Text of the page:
As Christie checks in, her mind checks out — a new year, a new approach
New Year’s Eve celebrations have seemed less than satisfying in the past few years. Most parties are filled with couples and at the stroke of midnight I am the one standing off to the side gamely smiling. So I decided I would try something different, a personal 24 hour retreat to contemplate the year past and the year about to arrive.
On Friday afternoon I took myself off to an expensive local hotel and checked in. When I handed the completed form to the desk clerk, she read it through and stared at me. “You live in St. Paul?” I nodded. She gave me a piercing look and handed over my room key. As I walked to the elevators I could feel her eyes on me, and the little bag I carried. It was not until I reached my room that it dawned on me, Crikey; I’ve been put on suicide watch in a luxury hotel! I wondered if I should go back down to the desk and assure them I was sound in mind and spirit. Then decided that I may not be that convincing.
I was here to think, and not think. To let thoughts come and go and travel where they may. To examine some of my irrational fears, search for prejudices and pre-conceptions, try and discover what I wanted in my life and what steps I needed to take to make it happen. All this I would have to do while ordering room service every hour so that no-one would break the door down to see if I was “okay.” Read more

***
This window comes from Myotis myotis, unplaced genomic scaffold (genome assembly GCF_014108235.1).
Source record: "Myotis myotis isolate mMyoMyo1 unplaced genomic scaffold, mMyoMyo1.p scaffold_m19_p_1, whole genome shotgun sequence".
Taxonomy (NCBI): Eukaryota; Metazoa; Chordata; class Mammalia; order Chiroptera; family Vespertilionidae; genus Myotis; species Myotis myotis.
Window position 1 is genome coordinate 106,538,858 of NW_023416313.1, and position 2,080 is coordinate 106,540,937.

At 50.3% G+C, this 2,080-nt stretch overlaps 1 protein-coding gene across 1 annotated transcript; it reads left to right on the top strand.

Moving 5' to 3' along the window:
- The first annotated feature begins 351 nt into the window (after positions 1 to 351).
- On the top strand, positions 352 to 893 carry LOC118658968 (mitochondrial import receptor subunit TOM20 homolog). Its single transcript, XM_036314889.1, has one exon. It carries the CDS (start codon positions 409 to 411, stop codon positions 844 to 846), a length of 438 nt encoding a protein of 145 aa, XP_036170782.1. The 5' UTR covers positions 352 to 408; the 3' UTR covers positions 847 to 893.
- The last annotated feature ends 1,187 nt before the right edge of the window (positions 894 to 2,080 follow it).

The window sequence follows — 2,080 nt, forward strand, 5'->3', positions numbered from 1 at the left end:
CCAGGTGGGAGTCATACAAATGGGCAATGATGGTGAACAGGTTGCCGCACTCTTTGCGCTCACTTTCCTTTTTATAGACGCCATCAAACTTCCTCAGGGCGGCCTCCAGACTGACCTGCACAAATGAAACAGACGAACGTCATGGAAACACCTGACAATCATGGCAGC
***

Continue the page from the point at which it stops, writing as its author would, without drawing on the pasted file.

We’re please to introduce our first guest blogger: co-founder of Plastic Pollution Coalition and contributor to the Huffington Post, Lisa Kaas Boyle describes herself as an environmental attorney, mother and life-long learner. Welcome Lisa!
I was one of those people who always dreamed of having children, even when I was a child myself. Naturally, I had a lot of expectations about being a parent. Many of these expectations turned out to be false — like the idea that having a child would be like having a part of me break off and develop into another me. I quickly learned that, apart from some obvious genetic similarities, my kids came to me as strangers I had to get to know. The next big surprise, and this was even more shocking to me, was that my kids would be teaching ME things.